This glossary defines and explains Webb ecosystem specific concepts and terminology.
Anchors are augmented Tornado Cash Tornados that possess graph-like data structures and functionality; that is, they can be connected and have edges. Users interact with Anchors through a deposit/withdraw API. To deposit into a Webb Anchor, a user generates a hashed commitment and submits this to the Anchor's merkle tree for insertion. The commitment contains the chainID of the chain they wish to withdraw on as well as some secret data.
SignatureBridge contract has a corresponding
AnchorHandler to add or update the
neighborRoots of the anchors on that chain after relayers pass and execute a proposals containing connected anchors' root updates. The Handler updates a specific anchor based on a mapping of a
resourceID to a
LinkableAnchor contract address which is set by the
The nodes that act as a collective to manage consensus on a blockchain network. In a proof-of-stake blockchain—for example, a blockchain that use the Staking pallet from FRAME—authorities are determined through a token-weighted nomination and voting system.
The terms authorities and validators sometimes seem to refer the same thing. However, validators is a broader term that can include other aspects of chain maintenance such as parachain validation. In general, authorities are a (non-strict) subset of validators and many validators are authorities.
commitment is generated upon a users deposit into an anchor and later used in a ZK proof for withdrawal. The commitment is the
PoseidonHash(DestinationChainID + nullifier + secret). DestinationChainID is a user input indicating the chain they will withdraw on.
Merkle trees’ primary purpose is to prove the consistency of data, and is essentially a tree of hashes. Merkle tree is a tree in which every leaf node is labelled with the hash of a data block and every non-leaf node is labelled with the cryptographic hash of the labels of its child nodes.
LinkableAnchor stores its
neighborRoots, a mapping containing the merkle roots of the anchors it is connected to. Each anchor stores a history of 30 roots, so users can verify against a historical root while new deposits occur.
A message that is voted on which suggests a change in the merkle roots or system. Proposals can be unsigned and unsigned. Below are all the proposal types in the system.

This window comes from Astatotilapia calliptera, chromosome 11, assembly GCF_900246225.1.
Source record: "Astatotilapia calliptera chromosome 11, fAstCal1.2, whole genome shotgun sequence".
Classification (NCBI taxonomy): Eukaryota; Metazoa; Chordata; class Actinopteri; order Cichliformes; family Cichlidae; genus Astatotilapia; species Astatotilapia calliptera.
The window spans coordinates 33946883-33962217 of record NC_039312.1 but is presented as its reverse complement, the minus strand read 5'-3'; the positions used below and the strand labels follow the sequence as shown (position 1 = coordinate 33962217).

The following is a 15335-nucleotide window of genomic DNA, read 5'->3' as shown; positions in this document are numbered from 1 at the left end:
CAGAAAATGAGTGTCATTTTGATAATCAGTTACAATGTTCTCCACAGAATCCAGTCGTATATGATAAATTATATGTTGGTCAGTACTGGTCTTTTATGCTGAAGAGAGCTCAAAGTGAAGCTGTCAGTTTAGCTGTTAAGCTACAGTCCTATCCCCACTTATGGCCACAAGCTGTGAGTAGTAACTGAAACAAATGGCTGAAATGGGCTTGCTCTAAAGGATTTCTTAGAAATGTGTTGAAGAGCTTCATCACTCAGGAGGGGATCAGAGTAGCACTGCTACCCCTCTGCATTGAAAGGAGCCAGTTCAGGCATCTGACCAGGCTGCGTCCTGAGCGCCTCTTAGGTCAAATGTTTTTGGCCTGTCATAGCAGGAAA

|Refresh||Proposal to refresh a contract’s governor|
|AnchorCreate||Proposal to create a new anchor|
|AnchorUpdate||Proposal to update merkle roots|
|SetVerifierProposal||Proposal to set a verifier address|
|TokenAdd||Proposal to add token to a set|
|TokenRemove||Proposal to remove token from a set|
|WrappingFeeUpdate||Proposal to update fee parameter|
|RescueToken||Proposal to move tokens from a Treasury|
|MaxDepositLimitUpdate||Proposal to update a maximum deposit limit parameter|
|MinWithdrawalLimitUpdate||Proposal to update a minimum withdrawal limit parameter|
|FeeRecipientUpdateProposal||Proposal to update a fee recipient account|
|SetTreasuryHandlerProposal||Proposal to set a treasury handler address|
|ResourceIdUpdate||Proposal to add/update a resource ID|
|ProposalSetUpdate||Proposal to update the latest proposer set state|
resourceID's provide a chain agnostic identifier to connect tokens with the handlers and anchors that interact with that token. A
resourceID for a given token and denomination is defined as the hash of that token name concatenated with its denomination. The
resourceID for a token used in public bridging that is not tied to a denomination will simply be the hash of its token name.
SignatureBridge contract allows for both fixed denomination, private bridging and standard, public bridging of assets. The private bridging functionality uses an
AnchorHandler to track the state of connected chains while the standard bridging uses an
ERC20Handler. The Bridge's state is is maintained by a set of relayers through voting. These relayers vote to update the latest merkle roots of connected anchors in the case of private bridging, and to distribute bridged assets in the case of public bridging.
The unspent transaction output (UTXO) model for ledger-keeping, which is most notably used by the Bitcoin blockchain, is logically more similar to a cash-based system than Ethereum's account model. In a cash-based system, a finite set of discrete units (cash) represents value. In a UTXO system, entities may only spend the discrete units of value of which they have ownership. This means that each transaction consists of some set of "inputs" (the collection of cash that is used to pay for the transaction) and some set of "outputs" (the change that is leftover).